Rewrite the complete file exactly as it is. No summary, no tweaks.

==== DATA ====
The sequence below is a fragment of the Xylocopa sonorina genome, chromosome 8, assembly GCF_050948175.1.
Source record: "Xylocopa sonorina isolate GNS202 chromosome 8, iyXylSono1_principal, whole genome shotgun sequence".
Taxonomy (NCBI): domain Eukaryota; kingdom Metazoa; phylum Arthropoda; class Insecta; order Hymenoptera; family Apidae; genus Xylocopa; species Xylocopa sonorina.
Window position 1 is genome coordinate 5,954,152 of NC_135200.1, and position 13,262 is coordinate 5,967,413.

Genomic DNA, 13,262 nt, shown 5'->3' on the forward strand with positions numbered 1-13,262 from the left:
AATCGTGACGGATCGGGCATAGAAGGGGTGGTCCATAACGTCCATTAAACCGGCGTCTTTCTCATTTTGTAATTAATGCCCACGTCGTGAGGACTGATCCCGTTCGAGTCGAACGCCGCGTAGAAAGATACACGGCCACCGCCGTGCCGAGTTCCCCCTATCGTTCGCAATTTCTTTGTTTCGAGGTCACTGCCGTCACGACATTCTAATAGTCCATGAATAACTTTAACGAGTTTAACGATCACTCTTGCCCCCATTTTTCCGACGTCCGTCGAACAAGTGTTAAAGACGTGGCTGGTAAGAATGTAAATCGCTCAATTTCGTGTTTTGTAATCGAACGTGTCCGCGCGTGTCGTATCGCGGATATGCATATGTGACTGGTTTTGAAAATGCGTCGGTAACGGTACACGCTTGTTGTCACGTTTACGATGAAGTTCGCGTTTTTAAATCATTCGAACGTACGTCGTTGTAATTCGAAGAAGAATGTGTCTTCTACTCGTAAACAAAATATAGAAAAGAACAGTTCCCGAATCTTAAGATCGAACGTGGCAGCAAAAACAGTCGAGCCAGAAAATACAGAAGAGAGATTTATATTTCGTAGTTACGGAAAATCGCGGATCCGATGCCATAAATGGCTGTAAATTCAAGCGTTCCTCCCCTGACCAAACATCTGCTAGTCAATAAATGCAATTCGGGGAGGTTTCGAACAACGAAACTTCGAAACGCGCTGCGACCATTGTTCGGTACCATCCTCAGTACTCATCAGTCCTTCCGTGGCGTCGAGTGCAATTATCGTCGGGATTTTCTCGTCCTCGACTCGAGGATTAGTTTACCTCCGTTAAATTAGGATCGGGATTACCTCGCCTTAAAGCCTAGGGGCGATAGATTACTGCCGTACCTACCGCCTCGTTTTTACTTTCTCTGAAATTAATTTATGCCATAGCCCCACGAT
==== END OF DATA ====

The sequence below is a fragment of the Xylocopa sonorina genome, chromosome 8, assembly GCF_050948175.1.
Source record: "Xylocopa sonorina isolate GNS202 chromosome 8, iyXylSono1_principal, whole genome shotgun sequence".
Taxonomy (NCBI): domain Eukaryota; kingdom Metazoa; phylum Arthropoda; class Insecta; order Hymenoptera; family Apidae; genus Xylocopa; species Xylocopa sonorina.
Window position 1 is genome coordinate 5,954,152 of NC_135200.1, and position 13,262 is coordinate 5,967,413.

Genomic DNA, 13,262 nt, shown 5'->3' on the forward strand with positions numbered 1-13,262 from the left:
AATCGTGACGGATCGGGCATAGAAGGGGTGGTCCATAACGTCCATTAAACCGGCGTCTTTCTCATTTTGTAATTAATGCCCACGTCGTGAGGACTGATCCCGTTCGAGTCGAACGCCGCGTAGAAAGATACACGGCCACCGCCGTGCCGAGTTCCCCCTATCGTTCGCAATTTCTTTGTTTCGAGGTCACTGCCGTCACGACATTCTAATAGTCCATGAATAACTTTAACGAGTTTAACGATCACTCTTGCCCCCATTTTTCCGACGTCCGTCGAACAAGTGTTAAAGACGTGGCTGGTAAGAATGTAAATCGCTCAATTTCGTGTTTTGTAATCGAACGTGTCCGCGCGTGTCGTATCGCGGATATGCATATGTGACTGGTTTTGAAAATGCGTCGGTAACGGTACACGCTTGTTGTCACGTTTACGATGAAGTTCGCGTTTTTAAATCATTCGAACGTACGTCGTTGTAATTCGAAGAAGAATGTGTCTTCTACTCGTAAACAAAATATAGAAAAGAACAGTTCCCGAATCTTAAGATCGAACGTGGCAGCAAAAACAGTCGAGCCAGAAAATACAGAAGAGAGATTTATATTTCGTAGTTACGGAAAATCGCGGATCCGATGCCATAAATGGCTGTAAATTCAAGCGTTCCTCCCCTGACCAAACATCTGCTAGTCAATAAATGCAATTCGGGGAGGTTTCGAACAACGAAACTTCGAAACGCGCTGCGACCATTGTTCGGTACCATCCTCAGTACTCATCAGTCCTTCCGTGGCGTCGAGTGCAATTATCGTCGGGATTTTCTCGTCCTCGACTCGAGGATTAGTTTACCTCCGTTAAATTAGGATCGGGATTACCTCGCCTTAAAGCCTAGGGGCGATAGATTACTGCCGTACCTACCGCCTCGTTTTTACTTTCTCTGAAATTAATTTATGCCATAGCCCCACGAT